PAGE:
The Purest Form

In many ways, Butchers Blind is the quintessential local band. Pete Mancini and Paul Cianciaruso have known each other since grade school, and met Brian Reilly in high school. They were drawn together by common interests—Wilco, classic roots rock artists like The Band, and vinyl. “We’re kinda, like, record geeks,” Brian confesses.

The three originally formed a group called The Double Stops in 2007 and later re-formed as Butchers Blind. In 2009, they self-released a three-song CD, One More Time. Bill Herman of Paradiddle Records heard it and wanted more, eventually deciding to put out their new album, Play for the Films, and the band recorded nine songs with Mike Nugent in Huntington. The final result is a clean, organic recording that complements the starkly-honest songwriting.

The band is already back in the studio with plans for a new EP to be released in the beginning of next year. When asked what they wanted to do differently with this new project, Pete said their goal is to “get closer to the purest form.” They are going for a raw, live sound with minimal overdubs. This is interesting to hear from a band whose current album already calls to mind the well-played simplicity of a John Levanthal production.

You could say that “the purest form” is a theme Butchers Blind is striving for in their career, not just with this current release. Pete Mancini’s songwriting is uncomplicated and unpretentious. Play for the Films was inspired by the cross-country travel journals of his father, as well as his own travels. The songs on the album are bookended by short first-person readings that could be journal entries or letters home. They’re read in the same unaffected way the entire album is performed—leaving you with the feeling that you, too, have taken a journey.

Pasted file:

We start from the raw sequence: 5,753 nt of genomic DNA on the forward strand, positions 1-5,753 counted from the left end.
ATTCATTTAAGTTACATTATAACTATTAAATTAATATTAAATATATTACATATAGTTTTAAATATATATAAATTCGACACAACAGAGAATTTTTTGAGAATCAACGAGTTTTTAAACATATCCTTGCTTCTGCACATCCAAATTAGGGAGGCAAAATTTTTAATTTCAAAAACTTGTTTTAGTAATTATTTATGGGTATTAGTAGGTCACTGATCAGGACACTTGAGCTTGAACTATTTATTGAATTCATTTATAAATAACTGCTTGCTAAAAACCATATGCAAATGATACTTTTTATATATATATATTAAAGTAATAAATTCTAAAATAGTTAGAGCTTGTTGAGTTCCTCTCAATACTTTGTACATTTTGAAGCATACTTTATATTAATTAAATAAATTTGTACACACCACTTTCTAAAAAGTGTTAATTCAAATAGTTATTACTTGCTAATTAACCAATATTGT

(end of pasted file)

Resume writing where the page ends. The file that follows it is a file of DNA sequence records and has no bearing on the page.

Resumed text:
Journeying is not an uncommon topic for musicians—for whom touring is often a part of life—but Butchers Blind is a little bit unique here, too. “We’ve tried to be a local band,” Pete explains. They’ve played at a lot of local bars, and grew up hearing music in this way. “But it’s really hard here, because cover bands are the only bands that get a following.” According to Pete, getting attention in a local scene already saturated with people trying to “make it” is even harder when you don’t play the songs everyone in the bar knows.

The band also has a problem with the “pay to play” atmosphere that pervades the local scene. It’s not uncommon for a promoter or club to book bands on the condition that they sell a certain number of tickets to their friends and fans—or pay the difference themselves if they don’t sell the required amount. At the end of the day, this leaves bands shelling out cash to play to people who already know them. All three members of Butchers Blind feel strongly that this is not the right way to run a show—either for the band or for the fans. Instead, “We’re trying to get in with other bands that we know and support each other,” Pete says. They’ve been playing shows with other local bands like Mars Cultivation Society, Grand Cannons and The Last Internationale. Community—in the purest form.

What’s next? The band is anticipating releasing their new EP around the beginning of 2012, and playing shows around the area in the meantime. Catch them on October 15th at Pianos in NYC. For more information on Butchers Blind, visit

rorie kelly

Rorie Kelly is a singer/songwriter from various parts of Long Island. She recently released her debut CD called "Wish Upon a Bottlecap." Rorie and her band play regularly in NYC and on the island. Please visit for more information and pretty songs.